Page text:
Britt Ekland Elke Sommer, damn it, Britt Ekland. Oh, and to get some of that Jim Carrey Once Bitten (1985) stank on the celluloid: we have Balthazar, a gay butler-daylight protector-man servant (just like Clevon Little’s Sebastian) with the “hots” for Eddie Deezen, who confesses he doesn’t think he even likes girls.
So, after that fabulous light-show vamp disintegration (in the clip above) do we really have to tell you this is no Love at First Bite: you remember that George Hamilton vampire-in-modern-New York comedy that cleared near $40 million against a $3 million budget in the summer of 1979? Does this movie need chainsaws and a cult of Egyptian chainsaw-worshipping prostitutes, you know, like Olen Ray’s (last year’s) vamp rom, Hollywood Chainsaw Hookers? And that’s what we have here: the same vamp romp played for camp. Well, both are “campy,” but you get the drift.
Now, amid all of the excessive nudity — surely added to distract our one-track minds from the swing-and-a-miss vaudevillian one-liners endlessly poking holes (sorry) in vampire folklore and vampires movies in general — Olen Ray claims that, amid the bad gags, there’s a socio-“subtext” about practicing safe sex.
Oh, Fred Olen Ray, you scamp. We don’t come to your movies for the social commentary. For ye are the king of all things boobs, blades, and blood, with a (very large) soupçon of aliens and bikinis.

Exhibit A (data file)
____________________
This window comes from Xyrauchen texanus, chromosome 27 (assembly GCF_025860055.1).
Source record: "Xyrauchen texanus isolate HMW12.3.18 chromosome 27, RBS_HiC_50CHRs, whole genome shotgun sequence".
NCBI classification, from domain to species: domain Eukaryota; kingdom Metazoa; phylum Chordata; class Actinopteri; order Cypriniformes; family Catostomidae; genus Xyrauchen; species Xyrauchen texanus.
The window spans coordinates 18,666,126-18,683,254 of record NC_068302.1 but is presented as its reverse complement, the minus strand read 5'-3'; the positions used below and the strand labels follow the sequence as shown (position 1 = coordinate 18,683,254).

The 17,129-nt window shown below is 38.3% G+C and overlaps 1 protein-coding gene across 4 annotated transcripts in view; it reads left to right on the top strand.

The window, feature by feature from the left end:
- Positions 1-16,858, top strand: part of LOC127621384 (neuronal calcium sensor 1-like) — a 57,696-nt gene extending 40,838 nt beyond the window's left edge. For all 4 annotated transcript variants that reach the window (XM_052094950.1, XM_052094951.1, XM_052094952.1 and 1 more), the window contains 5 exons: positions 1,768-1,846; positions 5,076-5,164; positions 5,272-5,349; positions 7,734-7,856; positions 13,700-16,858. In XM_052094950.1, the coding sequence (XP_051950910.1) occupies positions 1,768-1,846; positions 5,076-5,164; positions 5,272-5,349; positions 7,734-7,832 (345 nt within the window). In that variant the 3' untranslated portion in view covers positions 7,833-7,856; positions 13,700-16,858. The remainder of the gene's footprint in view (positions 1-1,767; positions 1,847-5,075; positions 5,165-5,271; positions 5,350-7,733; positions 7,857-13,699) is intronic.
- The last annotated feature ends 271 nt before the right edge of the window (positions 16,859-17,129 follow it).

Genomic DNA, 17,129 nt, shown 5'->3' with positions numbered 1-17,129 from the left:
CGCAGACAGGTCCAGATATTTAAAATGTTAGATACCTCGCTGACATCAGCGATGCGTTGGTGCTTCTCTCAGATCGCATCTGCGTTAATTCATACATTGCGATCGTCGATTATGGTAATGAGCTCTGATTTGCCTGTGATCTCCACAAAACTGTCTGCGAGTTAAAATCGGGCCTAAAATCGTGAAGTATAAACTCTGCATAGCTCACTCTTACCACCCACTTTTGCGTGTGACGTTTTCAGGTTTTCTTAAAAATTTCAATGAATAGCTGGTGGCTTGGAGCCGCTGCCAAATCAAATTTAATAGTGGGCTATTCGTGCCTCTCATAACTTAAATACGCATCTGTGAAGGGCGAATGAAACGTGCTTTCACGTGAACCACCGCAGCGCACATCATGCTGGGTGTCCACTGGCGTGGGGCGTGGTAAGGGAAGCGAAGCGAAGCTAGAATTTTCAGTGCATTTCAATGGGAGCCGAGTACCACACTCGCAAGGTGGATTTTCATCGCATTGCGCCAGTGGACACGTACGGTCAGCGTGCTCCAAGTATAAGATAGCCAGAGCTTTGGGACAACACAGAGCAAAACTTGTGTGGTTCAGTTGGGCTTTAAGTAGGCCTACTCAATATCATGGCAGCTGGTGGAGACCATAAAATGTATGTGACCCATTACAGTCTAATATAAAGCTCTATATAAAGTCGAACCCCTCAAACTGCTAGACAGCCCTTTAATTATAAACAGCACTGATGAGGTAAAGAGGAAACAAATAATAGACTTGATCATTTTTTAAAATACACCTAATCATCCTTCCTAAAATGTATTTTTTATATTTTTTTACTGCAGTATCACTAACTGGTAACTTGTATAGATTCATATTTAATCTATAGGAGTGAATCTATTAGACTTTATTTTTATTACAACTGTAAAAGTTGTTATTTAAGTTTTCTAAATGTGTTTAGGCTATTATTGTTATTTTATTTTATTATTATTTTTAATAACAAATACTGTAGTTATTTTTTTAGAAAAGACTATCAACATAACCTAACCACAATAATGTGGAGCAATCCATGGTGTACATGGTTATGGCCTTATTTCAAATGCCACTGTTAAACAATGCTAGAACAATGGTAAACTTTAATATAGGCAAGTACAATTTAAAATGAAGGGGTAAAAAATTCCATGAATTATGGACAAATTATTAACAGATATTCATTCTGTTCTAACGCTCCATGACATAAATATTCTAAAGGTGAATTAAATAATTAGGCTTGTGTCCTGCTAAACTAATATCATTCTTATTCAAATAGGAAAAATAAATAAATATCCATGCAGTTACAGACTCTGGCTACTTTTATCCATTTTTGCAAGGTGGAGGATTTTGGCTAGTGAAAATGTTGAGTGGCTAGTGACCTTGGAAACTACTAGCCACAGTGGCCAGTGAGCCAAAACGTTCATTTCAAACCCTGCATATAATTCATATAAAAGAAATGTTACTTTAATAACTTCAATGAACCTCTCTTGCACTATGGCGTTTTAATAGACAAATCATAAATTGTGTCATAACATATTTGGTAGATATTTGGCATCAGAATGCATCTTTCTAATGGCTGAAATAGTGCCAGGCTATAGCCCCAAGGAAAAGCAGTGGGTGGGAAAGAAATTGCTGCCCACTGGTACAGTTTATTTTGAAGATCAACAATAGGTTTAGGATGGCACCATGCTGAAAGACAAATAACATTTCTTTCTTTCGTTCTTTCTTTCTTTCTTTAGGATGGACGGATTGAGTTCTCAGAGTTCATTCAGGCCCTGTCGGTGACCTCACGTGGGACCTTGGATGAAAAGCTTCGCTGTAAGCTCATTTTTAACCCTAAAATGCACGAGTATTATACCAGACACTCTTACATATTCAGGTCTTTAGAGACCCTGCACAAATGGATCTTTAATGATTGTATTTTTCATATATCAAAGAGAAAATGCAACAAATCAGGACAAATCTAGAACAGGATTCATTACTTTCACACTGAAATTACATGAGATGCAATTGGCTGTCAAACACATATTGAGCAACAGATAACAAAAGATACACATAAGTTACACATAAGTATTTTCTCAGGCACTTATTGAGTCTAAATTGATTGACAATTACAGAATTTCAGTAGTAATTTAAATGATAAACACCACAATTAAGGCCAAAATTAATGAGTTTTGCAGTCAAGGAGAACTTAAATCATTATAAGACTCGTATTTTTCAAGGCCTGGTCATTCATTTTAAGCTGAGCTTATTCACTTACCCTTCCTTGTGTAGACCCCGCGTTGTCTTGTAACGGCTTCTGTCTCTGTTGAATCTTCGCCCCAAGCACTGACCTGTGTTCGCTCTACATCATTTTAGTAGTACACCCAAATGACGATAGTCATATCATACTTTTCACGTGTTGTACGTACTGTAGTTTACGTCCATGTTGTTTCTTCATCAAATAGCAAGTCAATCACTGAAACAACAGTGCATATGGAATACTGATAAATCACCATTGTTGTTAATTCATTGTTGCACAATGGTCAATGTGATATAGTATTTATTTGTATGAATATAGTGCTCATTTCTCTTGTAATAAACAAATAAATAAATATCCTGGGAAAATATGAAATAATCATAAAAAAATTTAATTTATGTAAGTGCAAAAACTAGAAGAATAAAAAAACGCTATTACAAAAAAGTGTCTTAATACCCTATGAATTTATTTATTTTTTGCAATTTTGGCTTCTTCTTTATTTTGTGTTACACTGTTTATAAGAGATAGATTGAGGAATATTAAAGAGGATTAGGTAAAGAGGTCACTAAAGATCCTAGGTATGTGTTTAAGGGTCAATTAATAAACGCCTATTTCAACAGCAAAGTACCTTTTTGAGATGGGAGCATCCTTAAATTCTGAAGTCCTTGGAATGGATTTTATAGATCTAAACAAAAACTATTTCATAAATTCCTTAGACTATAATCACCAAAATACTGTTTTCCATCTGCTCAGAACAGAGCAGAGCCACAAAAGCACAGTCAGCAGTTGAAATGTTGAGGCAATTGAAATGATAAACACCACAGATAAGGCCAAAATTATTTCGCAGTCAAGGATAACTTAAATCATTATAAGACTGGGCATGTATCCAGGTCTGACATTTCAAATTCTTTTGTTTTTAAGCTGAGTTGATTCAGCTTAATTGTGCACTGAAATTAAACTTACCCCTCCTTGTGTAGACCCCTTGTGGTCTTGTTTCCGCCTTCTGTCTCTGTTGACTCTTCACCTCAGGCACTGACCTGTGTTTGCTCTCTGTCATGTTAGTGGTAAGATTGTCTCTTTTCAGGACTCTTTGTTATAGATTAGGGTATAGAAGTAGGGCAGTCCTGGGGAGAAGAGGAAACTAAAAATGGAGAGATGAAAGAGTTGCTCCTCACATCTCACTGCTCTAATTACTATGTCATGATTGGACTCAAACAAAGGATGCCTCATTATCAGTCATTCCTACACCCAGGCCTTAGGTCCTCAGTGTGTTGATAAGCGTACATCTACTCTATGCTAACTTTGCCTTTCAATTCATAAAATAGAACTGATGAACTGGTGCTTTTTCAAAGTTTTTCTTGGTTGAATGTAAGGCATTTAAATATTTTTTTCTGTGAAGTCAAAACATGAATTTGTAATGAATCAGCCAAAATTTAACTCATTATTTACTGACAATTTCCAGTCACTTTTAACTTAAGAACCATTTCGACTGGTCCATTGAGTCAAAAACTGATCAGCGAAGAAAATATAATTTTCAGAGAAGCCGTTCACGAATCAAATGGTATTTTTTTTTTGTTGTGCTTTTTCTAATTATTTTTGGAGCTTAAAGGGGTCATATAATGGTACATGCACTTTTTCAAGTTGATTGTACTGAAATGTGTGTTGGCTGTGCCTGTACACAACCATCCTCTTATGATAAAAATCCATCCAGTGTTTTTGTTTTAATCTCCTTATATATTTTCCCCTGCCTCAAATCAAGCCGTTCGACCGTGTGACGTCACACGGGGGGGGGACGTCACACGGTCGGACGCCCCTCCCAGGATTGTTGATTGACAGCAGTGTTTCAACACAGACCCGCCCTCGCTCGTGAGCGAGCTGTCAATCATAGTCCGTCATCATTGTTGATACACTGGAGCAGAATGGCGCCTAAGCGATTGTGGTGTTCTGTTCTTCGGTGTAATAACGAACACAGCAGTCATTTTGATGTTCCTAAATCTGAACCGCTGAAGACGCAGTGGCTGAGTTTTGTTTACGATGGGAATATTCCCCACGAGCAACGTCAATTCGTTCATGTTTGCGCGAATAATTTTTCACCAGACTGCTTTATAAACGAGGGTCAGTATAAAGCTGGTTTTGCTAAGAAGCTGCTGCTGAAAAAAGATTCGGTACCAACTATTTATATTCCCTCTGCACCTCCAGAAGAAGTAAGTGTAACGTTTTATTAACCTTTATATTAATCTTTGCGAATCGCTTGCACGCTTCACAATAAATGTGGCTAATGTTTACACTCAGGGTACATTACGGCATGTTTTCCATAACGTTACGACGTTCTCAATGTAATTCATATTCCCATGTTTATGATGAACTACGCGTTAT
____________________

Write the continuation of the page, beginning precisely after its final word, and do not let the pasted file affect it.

But what I am talking about. I sans all of that ’80s boobs and bikinis tomfoolery of your 158-and-climbing resume for your Christmas movies. Yes, you heard me right: Fred Olen Ray is in the Christmas movie business these days. No more chainsaws. Bring on the enchanted mistletoe and magical snowglobes.
And it’s that time of year where Hallmark is holiday-programming the automation hard drives for — what looks like — a COVID Christmas. (Now that’s an exploitation title, Asylum Studios! Hint!) So, to help you make the list — and we checked it twice — we give you the holiday films resume of the man that went from vamps . . . to Santas.
And for that, we bow to ye, oh, Lord Olen Ray. We bow before ye.
Fred Olen Ray’s Holiday Films Resume
A Royal Christmas Engagment – Director
A Chirstmas Princess – Director
One Fine Christmas – Writer & Director
Baking Christmas – Director
A Wedding for Christmas – Producer & Director
A Christmas in Royal Fashion – Writer & Director
A Christmas in Vermont – Producer, Writer & Director
A Prince for Christmas – Producer, Writer & Director
Christmas in Palm Springs – Producer & Director
All I Want for Christmas – Producer & Director
Holiday Road Trip – Writer & Director
A Christmas Wedding Date – Producer, Writer & Director